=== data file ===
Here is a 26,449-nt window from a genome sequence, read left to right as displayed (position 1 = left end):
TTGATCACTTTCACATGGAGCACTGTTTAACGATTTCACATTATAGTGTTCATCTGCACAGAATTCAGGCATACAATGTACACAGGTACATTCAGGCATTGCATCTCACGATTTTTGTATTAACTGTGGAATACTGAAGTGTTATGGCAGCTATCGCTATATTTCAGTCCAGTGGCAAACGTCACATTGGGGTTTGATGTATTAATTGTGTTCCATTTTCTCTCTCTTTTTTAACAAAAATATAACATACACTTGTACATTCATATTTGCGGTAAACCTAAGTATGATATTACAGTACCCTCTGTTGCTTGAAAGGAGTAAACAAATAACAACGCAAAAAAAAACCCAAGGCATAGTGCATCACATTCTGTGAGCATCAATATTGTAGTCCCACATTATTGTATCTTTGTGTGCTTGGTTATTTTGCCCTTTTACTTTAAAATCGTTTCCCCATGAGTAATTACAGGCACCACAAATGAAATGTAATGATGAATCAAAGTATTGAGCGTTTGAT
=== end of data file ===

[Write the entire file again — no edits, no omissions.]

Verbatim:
Here is a 26,449-nt window from a genome sequence, read left to right as displayed (position 1 = left end):
TTGATCACTTTCACATGGAGCACTGTTTAACGATTTCACATTATAGTGTTCATCTGCACAGAATTCAGGCATACAATGTACACAGGTACATTCAGGCATTGCATCTCACGATTTTTGTATTAACTGTGGAATACTGAAGTGTTATGGCAGCTATCGCTATATTTCAGTCCAGTGGCAAACGTCACATTGGGGTTTGATGTATTAATTGTGTTCCATTTTCTCTCTCTTTTTTAACAAAAATATAACATACACTTGTACATTCATATTTGCGGTAAACCTAAGTATGATATTACAGTACCCTCTGTTGCTTGAAAGGAGTAAACAAATAACAACGCAAAAAAAAACCCAAGGCATAGTGCATCACATTCTGTGAGCATCAATATTGTAGTCCCACATTATTGTATCTTTGTGTGCTTGGTTATTTTGCCCTTTTACTTTAAAATCGTTTCCCCATGAGTAATTACAGGCACCACAAATGAAATGTAATGATGAATCAAAGTATTGAGCGTTTGAT